4. Tasks are assigned to team members by a manager

Blog: "In a truly agile team, each member can pick which tasks he or she will work on next, as long as it pertains to the next most valuable user story.". 

Yes, some teams do indeed work this way, assuming that the team members have a good understanding of what the "next most valuable" story is. Not all teams work this way. 

Many highly agile teams trust their project and product managers to do their job and properly queue up work for the team. Why did they trust the product and project management to queue work properly? Because they were directly involved in the requirements gathering and prioritization activity as it happened and were part of the decision making process.

5.Team is told how much work to commit to

No argument here. If the team did not generate the estimates of work, they aren't valid, regardless of how much the stakeholders hope or expect to the contrary.

6. You are reporting rather than discussing your progress

There's not one but two assumptions made here about what an agile team should be doing. The article first mentions stand-ups and then goes on to claim that the questions inherent in the format are not there for the manager to keep tabs on the team, but to elicit another team members thoughts.

Stand-ups are a communication technique. The three questions mentioned in the article are a further refinement of that technique. Stand-up meetings are actually a replacement communication technique for teams that do not have a better means of communication (e.g. osmotic). The three questions mentioned in the article are a refinement of the stand-up technique to teach teams what is important to discuss in the context of the whole team. 

Don't get me wrong, I am a fan of stand-up meetings, and the same question format outlined in the article. But to claim that a team isn't agile if they aren't doing both highlights a lack of recognition that there are other equally valid communication techniques.

7. Not focused on completing the most important user story

This one is too vague to dissect in detail. There is no definition on the definition of "most important" in the article, only the statement that if you don't focus on the most important task (however defined), you're not being agile. 
In my experience there are many different ways to define most important - revenue, customer request, production fault, technical debt - the list goes on and on. 

At any given moment you may have several "most important" tasks to choose from to work on, depending on the stakeholder perspective you are using. If your means of selecting work ignores less visible priorities (e.g. technical debt), you run the risk of making life much harder for the team as the application ages.

8. You changed to agile last year, and haven't changed a thing since

No argument here, especially considering the condition set up by the sign is a team new to agile. Teams that have been doing agile for some time may go for long periods without significant changes to their process, but adjustments to process for novice teams are critical to long term success.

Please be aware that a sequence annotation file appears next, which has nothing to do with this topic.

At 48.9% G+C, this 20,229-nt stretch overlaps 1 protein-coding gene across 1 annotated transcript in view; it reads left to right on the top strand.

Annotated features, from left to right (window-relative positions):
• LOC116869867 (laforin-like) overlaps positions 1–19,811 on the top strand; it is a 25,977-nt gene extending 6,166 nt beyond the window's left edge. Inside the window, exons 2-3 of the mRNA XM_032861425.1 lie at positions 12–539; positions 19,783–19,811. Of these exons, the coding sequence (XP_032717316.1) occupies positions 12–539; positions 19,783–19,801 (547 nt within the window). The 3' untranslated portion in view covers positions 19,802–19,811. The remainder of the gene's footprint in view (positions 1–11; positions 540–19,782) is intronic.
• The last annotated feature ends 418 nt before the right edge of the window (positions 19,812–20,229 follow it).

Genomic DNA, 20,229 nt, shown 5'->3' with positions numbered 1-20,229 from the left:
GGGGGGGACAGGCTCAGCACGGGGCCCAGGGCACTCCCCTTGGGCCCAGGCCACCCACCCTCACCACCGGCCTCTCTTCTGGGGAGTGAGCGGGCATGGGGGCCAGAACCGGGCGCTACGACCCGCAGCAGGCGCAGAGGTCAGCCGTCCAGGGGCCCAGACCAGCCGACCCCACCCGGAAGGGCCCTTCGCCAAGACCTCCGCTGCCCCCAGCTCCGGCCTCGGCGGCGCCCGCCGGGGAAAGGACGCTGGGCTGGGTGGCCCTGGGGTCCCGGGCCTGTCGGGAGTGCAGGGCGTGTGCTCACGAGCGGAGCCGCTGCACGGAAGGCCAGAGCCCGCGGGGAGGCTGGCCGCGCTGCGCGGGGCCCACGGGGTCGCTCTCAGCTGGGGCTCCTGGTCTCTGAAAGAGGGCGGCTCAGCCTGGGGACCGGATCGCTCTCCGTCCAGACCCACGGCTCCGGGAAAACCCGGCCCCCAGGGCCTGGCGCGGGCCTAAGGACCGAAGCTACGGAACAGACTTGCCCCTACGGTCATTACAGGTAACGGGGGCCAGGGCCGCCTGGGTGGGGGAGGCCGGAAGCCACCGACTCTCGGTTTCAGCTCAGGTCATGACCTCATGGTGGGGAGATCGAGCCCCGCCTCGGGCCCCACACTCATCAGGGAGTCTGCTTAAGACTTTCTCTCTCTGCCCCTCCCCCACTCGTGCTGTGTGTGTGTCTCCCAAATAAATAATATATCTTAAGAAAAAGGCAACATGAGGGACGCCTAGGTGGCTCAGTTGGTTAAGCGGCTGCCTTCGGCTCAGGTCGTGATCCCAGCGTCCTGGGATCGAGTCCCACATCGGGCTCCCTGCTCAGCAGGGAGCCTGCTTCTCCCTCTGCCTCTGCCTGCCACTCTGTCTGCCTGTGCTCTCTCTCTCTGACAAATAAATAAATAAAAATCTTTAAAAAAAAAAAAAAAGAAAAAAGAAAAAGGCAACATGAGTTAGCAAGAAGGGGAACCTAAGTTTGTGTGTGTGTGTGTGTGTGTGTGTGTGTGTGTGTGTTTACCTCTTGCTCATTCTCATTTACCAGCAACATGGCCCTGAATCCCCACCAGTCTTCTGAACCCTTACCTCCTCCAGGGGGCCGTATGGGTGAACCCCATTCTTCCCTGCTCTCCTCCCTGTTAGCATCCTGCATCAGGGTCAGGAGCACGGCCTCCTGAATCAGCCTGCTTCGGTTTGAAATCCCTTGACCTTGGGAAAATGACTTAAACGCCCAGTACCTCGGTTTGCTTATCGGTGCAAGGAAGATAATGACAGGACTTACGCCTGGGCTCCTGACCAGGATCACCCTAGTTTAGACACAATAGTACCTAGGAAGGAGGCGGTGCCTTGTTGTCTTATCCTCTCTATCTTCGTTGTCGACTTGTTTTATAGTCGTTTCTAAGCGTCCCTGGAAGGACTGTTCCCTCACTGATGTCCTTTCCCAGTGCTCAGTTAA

9. You are not ready to release on time with an incomplete scope

Overall, I agree with the author on this issue as well. In the article the author focuses on the value of done-done story completion and proper layering of the stories so that if the team isn't done with the current layer, they can deliver the previously completed layer and still realize business value.

But consider this. Not all software projects are driving to a specific delivery date. Take the gaming software company Blizzard Inc - their long-standing policy has been to only deliver when they have reached a certain level of feature completion. There is nothing inherently un-agile about basing your release on feature completion as opposed to a specific date as long as your team is aware and managing the trade-offs this approach presents.

10. You are not getting customer feedback every sprint.

This one is a bit misleading. My expectation on reading the sign was that the importance of frequent customer feedback (e.g. every sprint) was the key. But the author's explanation focuses on whether the team incorporates feedback from the demo into the upcoming sprint. If not, you're not agile.

Regarding the assertion that you are not agile if you are not incorporating that feedback into what you are building I'm in total agreement. 

I think that the point would could have been better reinforced if the explanation focused on the value of feedback from actual customers. Customer feedback is the single most important feedback loop there is. If you aren't getting direct feedback from the people (institutions, whatever) you expect to buy your product, how do you know if you are building the right thing? Don't assume that your customer research teams or marketing group are an adequate proxy for your customers - find a way to get real customers a room with the team and watch them use the software.